Interesting conflict of priorities… Despite the extreme shortage, neither Pepsi nor Coke has been asked to pay more for the water it draws from the municipal water supplies, nor have they been asked to reduce their consumption. If we run out of water, our only choice will be to purchase water bottled by them. The faster they bottle water, the sooner we’ll run out, and at 3000 percent markup (the bottlers margin over the cost they pay the municipalities) the windfall profit they stand to make is substantial.

Might not the bottlers be motivated to increase production in order to stockpile inventory and take advantage of the sweet deal the state made with them? Seems the mega-corporations are having their water and drinking it too. Check out the full story at

Energy Savings Tips

Monday, February 18th, 2008

As part of our Green Business Marketing program, your consultant will make recommendations that will augment your green printing efforts and make your business more eco-friendly. Printing is just one area that is addressed. We look at water and power usage, ergonomics in production, and many other aspects of your operation. Call us to discuss details of the program. Meanwhile, here are some tips for saving electricity that we find many of our clients can benefit from at the office and at home:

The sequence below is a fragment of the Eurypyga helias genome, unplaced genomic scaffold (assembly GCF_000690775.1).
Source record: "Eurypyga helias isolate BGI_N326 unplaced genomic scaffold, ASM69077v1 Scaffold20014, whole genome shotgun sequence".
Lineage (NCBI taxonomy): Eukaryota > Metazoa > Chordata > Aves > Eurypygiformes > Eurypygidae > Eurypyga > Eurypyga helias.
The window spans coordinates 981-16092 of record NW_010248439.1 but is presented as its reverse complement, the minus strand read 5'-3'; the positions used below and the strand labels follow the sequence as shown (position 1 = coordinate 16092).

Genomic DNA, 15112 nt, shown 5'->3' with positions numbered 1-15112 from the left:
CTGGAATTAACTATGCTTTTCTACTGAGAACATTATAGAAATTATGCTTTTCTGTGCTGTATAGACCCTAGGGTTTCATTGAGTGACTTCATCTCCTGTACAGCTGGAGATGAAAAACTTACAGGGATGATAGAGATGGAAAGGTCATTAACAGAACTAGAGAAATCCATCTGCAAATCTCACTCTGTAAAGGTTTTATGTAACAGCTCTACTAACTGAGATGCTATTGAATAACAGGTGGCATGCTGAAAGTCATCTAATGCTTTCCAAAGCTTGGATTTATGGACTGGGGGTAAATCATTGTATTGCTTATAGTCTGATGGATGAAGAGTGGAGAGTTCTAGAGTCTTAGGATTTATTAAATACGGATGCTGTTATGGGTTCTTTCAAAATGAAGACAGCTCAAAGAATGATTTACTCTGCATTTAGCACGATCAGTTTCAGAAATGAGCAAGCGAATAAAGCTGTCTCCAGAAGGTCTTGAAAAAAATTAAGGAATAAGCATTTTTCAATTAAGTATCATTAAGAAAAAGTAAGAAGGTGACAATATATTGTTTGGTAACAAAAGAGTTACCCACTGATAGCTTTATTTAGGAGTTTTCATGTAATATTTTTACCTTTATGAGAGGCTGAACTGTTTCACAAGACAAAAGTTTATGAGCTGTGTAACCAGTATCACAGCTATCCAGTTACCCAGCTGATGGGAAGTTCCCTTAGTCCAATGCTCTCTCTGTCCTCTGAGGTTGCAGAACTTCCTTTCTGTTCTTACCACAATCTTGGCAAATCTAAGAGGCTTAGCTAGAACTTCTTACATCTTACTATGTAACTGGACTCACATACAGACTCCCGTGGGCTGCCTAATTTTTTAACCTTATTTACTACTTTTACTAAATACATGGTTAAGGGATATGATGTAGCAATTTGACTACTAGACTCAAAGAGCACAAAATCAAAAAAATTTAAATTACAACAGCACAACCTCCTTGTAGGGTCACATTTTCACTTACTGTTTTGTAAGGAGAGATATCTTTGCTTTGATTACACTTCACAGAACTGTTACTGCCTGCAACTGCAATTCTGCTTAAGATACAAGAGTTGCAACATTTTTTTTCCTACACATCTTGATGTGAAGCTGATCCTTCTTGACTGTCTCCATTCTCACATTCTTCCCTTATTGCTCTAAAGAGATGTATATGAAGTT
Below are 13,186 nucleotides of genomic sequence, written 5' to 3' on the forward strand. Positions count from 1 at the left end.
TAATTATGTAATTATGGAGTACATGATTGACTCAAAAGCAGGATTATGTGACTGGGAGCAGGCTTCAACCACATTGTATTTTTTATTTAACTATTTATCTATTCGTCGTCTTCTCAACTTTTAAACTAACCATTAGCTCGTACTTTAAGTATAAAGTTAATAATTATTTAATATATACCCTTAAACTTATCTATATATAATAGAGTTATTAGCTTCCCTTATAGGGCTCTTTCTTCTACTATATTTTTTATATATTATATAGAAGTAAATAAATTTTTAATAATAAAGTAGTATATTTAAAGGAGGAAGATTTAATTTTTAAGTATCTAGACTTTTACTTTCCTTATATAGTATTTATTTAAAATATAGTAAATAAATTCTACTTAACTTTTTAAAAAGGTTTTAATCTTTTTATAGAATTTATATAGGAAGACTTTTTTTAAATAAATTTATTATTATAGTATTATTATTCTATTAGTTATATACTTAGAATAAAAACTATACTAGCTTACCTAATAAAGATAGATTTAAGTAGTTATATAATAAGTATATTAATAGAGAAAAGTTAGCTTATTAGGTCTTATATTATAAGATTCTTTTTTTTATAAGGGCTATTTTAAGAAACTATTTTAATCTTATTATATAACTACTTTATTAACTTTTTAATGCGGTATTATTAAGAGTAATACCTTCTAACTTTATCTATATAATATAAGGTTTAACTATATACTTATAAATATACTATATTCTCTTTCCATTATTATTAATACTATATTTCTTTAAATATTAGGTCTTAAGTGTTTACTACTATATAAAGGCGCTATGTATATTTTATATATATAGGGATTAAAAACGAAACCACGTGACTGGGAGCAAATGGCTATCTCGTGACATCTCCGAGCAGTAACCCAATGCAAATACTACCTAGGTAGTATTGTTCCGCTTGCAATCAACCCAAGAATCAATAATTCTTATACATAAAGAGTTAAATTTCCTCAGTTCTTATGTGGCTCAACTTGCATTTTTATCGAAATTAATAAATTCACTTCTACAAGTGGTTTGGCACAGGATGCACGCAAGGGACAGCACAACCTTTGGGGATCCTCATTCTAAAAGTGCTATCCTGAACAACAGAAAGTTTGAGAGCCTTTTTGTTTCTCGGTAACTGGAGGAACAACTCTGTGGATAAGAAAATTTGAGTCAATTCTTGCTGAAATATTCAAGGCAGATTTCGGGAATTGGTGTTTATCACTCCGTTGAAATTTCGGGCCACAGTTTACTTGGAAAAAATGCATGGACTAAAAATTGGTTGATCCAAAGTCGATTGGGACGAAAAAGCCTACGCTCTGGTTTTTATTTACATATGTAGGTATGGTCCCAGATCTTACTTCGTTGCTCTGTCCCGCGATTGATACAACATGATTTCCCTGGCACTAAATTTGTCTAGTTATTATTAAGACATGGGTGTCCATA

Raise air conditioning thermostat settings in the summer, and lower them in the winter. A difference of a couple of degrees can make a significant difference on your electric bill and lower C02 output. Areas that do not need to be heated or cooled, such as storage rooms and unused offices should be isolated by closing the vents and keeping the doors closed. Areas that are used only occasionally might be better heated with efficient space heaters.

Replace tank style water heaters with on-demand units. Use small, energy efficient models and install one per bathroom or point-of-use. Alternately, wrap your older heater in an insulating blanket. In either case, lower the temperature setting to 120 degrees. If you have an older heater, install heat traps on the water lines. Regular maintenance is critical too. Sediment accumulates in the bottom of the tank, which creates a barrier between the heating element and the water it’s trying to heat. Draining the tank every 6 months will keep the sediment flushed out. Insulate exposed hot water pipes.